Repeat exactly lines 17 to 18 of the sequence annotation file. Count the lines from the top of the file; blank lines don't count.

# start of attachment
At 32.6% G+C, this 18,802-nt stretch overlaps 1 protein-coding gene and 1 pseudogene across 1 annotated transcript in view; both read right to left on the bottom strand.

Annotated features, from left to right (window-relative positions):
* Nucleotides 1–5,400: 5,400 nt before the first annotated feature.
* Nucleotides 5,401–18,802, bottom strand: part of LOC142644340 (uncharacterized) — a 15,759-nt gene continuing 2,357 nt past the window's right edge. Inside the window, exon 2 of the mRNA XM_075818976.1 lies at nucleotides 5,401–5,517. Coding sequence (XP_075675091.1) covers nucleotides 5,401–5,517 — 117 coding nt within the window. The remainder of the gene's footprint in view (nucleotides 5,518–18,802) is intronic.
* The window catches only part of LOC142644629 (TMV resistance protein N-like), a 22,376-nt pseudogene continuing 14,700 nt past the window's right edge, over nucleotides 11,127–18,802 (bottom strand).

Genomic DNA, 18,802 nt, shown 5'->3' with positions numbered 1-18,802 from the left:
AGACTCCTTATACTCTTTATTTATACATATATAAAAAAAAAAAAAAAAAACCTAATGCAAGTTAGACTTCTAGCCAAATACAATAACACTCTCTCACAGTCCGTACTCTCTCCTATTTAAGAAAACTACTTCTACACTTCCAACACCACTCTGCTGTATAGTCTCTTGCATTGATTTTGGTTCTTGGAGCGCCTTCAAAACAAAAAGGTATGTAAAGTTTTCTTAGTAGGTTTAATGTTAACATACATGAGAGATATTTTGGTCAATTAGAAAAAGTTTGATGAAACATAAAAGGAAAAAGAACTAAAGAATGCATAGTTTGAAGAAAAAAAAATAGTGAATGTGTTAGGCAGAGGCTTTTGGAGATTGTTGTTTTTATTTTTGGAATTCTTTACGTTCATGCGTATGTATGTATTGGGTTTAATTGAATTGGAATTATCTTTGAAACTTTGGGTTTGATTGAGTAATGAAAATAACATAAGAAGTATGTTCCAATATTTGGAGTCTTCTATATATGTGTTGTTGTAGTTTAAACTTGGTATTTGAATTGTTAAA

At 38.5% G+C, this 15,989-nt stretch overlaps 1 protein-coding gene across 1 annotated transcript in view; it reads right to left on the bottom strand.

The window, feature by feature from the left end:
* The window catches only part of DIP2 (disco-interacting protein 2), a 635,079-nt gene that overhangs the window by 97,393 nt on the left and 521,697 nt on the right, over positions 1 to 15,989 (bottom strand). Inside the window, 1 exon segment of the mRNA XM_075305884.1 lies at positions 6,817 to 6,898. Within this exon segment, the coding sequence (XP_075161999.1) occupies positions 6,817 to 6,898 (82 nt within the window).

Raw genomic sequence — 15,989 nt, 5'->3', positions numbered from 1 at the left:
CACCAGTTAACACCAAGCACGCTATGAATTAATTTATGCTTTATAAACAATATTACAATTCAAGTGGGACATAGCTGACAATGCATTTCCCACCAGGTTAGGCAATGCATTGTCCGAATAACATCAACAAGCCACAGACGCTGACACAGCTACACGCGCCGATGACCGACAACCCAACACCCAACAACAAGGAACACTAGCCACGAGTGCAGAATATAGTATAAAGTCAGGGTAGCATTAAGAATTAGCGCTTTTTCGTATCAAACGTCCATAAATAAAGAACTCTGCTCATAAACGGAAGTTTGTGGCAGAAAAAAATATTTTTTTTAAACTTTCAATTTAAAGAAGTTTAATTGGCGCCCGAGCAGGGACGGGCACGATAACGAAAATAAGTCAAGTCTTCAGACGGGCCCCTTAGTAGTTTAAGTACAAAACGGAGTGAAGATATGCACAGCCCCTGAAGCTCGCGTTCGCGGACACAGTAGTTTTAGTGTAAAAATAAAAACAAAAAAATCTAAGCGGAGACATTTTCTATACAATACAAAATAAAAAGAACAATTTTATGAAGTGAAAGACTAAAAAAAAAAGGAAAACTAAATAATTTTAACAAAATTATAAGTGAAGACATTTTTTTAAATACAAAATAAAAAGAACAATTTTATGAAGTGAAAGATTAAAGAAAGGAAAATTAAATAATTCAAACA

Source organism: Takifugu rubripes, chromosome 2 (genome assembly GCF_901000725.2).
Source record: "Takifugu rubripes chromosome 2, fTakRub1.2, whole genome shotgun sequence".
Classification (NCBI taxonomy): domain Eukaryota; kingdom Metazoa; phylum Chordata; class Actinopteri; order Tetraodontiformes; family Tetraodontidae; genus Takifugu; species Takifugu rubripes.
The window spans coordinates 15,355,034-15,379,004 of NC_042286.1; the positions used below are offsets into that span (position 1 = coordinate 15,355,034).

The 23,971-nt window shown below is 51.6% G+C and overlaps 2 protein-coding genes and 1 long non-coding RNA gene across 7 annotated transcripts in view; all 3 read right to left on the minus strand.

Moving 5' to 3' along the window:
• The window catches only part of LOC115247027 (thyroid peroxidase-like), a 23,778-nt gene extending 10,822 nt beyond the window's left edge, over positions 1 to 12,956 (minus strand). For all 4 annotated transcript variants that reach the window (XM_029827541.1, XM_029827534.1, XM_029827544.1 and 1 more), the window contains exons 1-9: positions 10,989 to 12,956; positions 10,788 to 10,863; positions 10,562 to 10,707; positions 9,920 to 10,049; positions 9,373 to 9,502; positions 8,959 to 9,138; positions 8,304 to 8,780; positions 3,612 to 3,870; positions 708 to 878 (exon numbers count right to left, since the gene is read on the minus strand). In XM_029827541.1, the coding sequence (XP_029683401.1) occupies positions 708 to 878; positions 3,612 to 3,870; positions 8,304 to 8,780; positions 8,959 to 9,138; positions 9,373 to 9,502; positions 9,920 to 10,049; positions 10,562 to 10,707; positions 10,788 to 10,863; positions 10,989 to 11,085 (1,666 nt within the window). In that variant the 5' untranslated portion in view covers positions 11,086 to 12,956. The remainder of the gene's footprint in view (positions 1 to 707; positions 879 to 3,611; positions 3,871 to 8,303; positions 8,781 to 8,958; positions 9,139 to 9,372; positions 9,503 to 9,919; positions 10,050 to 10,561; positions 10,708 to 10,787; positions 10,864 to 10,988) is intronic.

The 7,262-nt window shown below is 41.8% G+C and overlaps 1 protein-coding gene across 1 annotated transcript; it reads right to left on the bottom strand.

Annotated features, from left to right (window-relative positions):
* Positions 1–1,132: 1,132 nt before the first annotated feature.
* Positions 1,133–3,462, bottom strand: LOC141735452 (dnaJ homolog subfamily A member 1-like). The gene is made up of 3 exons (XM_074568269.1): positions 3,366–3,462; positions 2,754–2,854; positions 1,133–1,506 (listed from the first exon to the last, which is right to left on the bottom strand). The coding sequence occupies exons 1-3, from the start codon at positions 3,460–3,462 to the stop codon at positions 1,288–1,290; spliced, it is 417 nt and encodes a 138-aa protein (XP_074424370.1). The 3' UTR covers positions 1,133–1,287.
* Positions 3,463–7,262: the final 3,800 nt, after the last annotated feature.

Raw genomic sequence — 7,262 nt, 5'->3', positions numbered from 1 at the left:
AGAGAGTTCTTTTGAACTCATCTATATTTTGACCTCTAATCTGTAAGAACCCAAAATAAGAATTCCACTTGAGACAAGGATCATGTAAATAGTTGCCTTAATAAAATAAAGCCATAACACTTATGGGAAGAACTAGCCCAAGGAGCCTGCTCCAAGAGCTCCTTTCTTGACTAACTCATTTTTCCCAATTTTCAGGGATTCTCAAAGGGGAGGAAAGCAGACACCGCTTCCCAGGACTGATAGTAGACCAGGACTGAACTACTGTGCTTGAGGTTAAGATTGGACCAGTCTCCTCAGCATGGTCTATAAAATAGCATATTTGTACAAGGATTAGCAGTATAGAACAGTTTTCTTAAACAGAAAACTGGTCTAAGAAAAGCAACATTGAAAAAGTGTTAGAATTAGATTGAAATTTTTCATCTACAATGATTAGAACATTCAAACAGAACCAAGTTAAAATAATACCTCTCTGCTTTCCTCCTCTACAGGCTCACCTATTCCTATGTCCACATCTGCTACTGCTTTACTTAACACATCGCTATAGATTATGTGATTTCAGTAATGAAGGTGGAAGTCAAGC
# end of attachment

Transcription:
The 23,971-nt window shown below is 51.6% G+C and overlaps 2 protein-coding genes and 1 long non-coding RNA gene across 7 annotated transcripts in view; all 3 read right to left on the minus strand.

Moving 5' to 3' along the window: